A 3D model of FhCL1 was built using the previous description of the crystal structure [8]. UniProtKB was used to obtain the models using the accession number Q24940 and RCSB PDB: 2O6X. All 3D diagrams were created using the programme UCSF CHIMERA 1.13.1 (Computer Graphics Laboratory, University of California, San Francisco, USA). The schematic representation of the 3D structure of FhCL1 is shown in Additional file 1: Figure S1. The active site of the protein is situated in the centre of the 3D molecule and formed by amino acids at positions Cys132, His269 and Asn289.

Statistical analysis

Statistical analysis was performed with GraphPad Prism v6.0 (GraphPad Software, Inc., San Diego, CA, USA). To assess whether data distribution was parametric, the Kolmogorov-Smirnov test was used. For the analysis of production of specific IgG1–IgG2 against FhCL1 and for the epitope mapping study, a 2-way ANOVA and Bonferroni post-hoc test was used to compare differences between groups and time points. Statistical analysis of the recognised peptides was performed by comparing data of the different time points (4 wav, 4 and 12 wai) to data of week 0 (before commencing the trial). For fluke burden, a Kruskal-Wallis test with Dunn’s test was used. P-values of 0.05 or lower were considered statistically significant.


Parasitological results

When data from vaccinated groups (G1-G2) were compared to that obtained in the control group (G3), a statistically significant protection of 37.3% for G1 and a non-significant protection of 13.8% for G2 was observed, in terms of reduction of the liver fluke burden.

Antibody response to FhCL1

Production and dynamics of specific anti-FhCL1 IgG1 and IgG2 responses are presented in Fig. 1a, b, respectively. Although all vaccinated animals (G1-G2) developed a similar dynamic of IgG1 production during the trial, protected animals (G1) showed the highest levels at all time points. A sharp and significant increase of IgG1 was detected following vaccination (P < 0.001 for both G1–G2), reaching the maximum value 4 and 8 weeks after infection (wai) for group 1 and 2, respectively, and showing a gradual decrease from then onwards. Control animals (G3) showed significant production of IgG1 (P < 0.001) 8 weeks after infection (wai), though antibody levels were lower than those observed in vaccinated animals (Fig. 1a). In respect of IgG2, significant production was observed in animals from G1 (P < 0.001) at 8 wav. A lower non-significant production of IgG2 was detected in animals from G2. No production of IgG2 was observed in G3 (Fig. 1b).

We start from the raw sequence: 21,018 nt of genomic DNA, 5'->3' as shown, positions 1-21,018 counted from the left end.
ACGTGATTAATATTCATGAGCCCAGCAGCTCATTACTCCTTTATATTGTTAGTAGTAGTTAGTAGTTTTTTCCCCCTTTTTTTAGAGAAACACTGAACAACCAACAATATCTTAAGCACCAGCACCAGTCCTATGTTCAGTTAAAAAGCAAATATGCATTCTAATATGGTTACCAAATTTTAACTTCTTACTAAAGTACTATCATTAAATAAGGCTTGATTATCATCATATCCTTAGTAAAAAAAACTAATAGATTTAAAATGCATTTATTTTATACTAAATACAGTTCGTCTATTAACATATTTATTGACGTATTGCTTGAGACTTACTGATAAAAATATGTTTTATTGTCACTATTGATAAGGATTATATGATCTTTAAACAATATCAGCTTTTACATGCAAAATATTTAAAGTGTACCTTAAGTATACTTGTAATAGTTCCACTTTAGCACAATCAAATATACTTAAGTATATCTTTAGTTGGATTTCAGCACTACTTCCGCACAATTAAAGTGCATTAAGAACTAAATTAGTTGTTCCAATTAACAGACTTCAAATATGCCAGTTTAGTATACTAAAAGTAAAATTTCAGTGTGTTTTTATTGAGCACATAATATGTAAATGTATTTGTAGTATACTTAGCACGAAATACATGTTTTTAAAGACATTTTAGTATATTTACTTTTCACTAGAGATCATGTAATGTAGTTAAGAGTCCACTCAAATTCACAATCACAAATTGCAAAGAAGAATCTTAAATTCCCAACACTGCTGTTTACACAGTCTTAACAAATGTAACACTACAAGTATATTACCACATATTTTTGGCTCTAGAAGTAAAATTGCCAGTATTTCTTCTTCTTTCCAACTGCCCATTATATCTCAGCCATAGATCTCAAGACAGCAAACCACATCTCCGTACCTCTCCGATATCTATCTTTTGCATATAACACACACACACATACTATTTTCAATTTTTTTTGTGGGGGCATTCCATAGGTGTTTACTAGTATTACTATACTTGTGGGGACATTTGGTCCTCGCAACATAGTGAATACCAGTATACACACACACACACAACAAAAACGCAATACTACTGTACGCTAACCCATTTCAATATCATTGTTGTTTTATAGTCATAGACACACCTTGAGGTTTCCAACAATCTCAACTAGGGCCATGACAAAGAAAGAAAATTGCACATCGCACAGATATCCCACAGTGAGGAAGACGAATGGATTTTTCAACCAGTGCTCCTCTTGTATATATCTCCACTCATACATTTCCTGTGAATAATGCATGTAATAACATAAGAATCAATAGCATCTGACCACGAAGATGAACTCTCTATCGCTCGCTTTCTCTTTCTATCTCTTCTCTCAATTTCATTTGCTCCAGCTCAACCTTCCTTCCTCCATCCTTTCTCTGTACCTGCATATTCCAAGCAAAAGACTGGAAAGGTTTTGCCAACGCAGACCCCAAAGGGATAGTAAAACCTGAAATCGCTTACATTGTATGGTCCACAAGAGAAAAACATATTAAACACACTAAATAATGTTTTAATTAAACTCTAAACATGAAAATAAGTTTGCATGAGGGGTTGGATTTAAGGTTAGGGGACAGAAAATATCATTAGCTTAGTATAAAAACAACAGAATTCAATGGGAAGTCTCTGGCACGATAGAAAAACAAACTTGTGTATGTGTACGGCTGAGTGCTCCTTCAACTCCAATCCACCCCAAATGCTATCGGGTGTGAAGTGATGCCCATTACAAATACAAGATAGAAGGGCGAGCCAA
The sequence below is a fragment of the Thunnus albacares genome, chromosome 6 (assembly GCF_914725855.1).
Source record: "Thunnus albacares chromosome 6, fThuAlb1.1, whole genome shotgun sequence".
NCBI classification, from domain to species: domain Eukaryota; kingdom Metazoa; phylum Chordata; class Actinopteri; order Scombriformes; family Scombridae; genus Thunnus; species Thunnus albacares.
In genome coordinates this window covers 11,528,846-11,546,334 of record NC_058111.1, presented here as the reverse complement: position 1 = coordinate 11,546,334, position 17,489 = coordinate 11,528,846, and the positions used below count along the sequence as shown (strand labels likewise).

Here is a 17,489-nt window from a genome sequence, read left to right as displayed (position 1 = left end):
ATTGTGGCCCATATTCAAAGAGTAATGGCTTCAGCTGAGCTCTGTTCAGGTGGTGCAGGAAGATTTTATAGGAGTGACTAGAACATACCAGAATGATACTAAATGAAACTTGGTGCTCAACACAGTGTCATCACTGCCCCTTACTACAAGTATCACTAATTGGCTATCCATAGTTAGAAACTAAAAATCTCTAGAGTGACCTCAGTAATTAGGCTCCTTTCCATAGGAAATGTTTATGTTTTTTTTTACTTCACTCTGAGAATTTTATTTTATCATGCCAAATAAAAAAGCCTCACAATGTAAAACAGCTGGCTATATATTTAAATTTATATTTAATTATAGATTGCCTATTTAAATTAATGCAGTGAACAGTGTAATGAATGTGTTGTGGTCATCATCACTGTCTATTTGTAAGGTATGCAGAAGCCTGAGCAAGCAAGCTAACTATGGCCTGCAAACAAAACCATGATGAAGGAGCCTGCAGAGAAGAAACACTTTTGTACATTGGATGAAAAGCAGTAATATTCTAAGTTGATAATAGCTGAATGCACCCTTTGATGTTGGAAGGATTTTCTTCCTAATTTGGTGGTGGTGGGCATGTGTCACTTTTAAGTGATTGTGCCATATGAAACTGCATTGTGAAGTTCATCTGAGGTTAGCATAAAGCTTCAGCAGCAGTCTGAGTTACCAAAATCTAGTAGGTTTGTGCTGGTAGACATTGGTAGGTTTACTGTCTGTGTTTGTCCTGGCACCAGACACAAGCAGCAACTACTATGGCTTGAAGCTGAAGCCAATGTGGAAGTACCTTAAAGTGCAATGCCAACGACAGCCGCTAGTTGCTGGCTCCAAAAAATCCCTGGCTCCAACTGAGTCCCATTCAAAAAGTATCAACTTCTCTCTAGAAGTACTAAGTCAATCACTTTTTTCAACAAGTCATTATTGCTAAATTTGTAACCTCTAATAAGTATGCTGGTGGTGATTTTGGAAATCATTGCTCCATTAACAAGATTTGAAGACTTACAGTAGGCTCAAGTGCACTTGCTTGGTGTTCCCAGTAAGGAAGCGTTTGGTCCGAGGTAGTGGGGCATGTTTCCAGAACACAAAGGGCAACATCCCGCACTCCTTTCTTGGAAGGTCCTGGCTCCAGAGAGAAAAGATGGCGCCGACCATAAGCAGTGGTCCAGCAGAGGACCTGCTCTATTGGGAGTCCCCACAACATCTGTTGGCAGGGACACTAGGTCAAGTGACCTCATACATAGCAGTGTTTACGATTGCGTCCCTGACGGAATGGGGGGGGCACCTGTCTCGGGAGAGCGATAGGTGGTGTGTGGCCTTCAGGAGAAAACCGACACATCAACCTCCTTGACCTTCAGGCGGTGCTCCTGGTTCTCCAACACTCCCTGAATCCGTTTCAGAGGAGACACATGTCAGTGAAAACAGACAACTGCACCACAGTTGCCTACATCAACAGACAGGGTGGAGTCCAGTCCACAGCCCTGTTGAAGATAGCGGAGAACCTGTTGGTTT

Fig. 1
figure 1

Levels of IgG1 (a) and IgG2 (b) that recognise FhCL1. Each line represents the mean values obtained at each time point, bars indicate standard error, asterisks indicate statistical significance (P < 0.001)

Epitope mapping of FhCL1 recognised by F. hepatica vaccinated and/or infected sheep

The level of specific recognition of peptides by each group at the different time points is summarised in Additional file 1: Table S3.

Peptides recognised by vaccinated-Montanide sheep (G1)

The dynamics of peptide recognition is illustrated in Fig. 2. In the vaccinated-Montanide sheep, peptides 28 (P < 0.001), 39 (P = 0.021), 52–53 (P < 0.001), 102 (P < 0.001) and 133 (P = 0.032) were recognised after vaccination and before the infection (4 wav). After the experimental challenge, peptides 28 (P < 0.001), 52-53-54-55 (P < 0.001), 77 (P = 0.028), 102 (P = 0.0016) and 103 (P = 0.017) were recognised during the early stage of the infection (4 wai), whereas 52 (P < 0.001) was the only peptide recognised at the late stage of the infection (12 wai).

Fig. 2
figure 2

Dynamics of FhCL1-epitope mapping profile of animals from G1. Each line represents mean values per group (n = 6) at each time point and is expressed as corrected OD. Asterisks indicate statistical significance (for details see Additional file 1: Table S3)

When comparing peptide recognition between the different time points, the highest binding was found for peptides 52–53 and 102 after vaccination and before infection, though a decreasing trend in reactivity was observed from that time point onwards. On the contrary, an increase in binding was observed for peptides 54 (P = 0.025) and 55 (P = 0.0059) at the early stage of the infection, when data from 4 wav and 4 wai was compared. This dynamic was similar for peptide 28, although no statistical difference was detected when data were compared.

Peptides recognised by vaccinated-Alum sheep (G2)

Although peptides 77 and 85–87 were slightly recognised in one single animal after vaccination (4 wav), when mean data from G2 were analysed, no statistically significant recognition of these peptides was detected following vaccination. During the infection period, 102 was the only recognised peptide (P = 0.0012) at the early stage of the infection (4 wai), whereas peptides 55 (P = 0.0202), 102 (P < 0.001), 103 (P = 0.0029) and 147 (P = 0.0049) were specifically recognised at the late stage of the infection (12 wai). In contrast to what was observed in sheep from G1 with respect to peptide 102, an increasing trend in binding was detected after the experimental challenge (Fig. 3).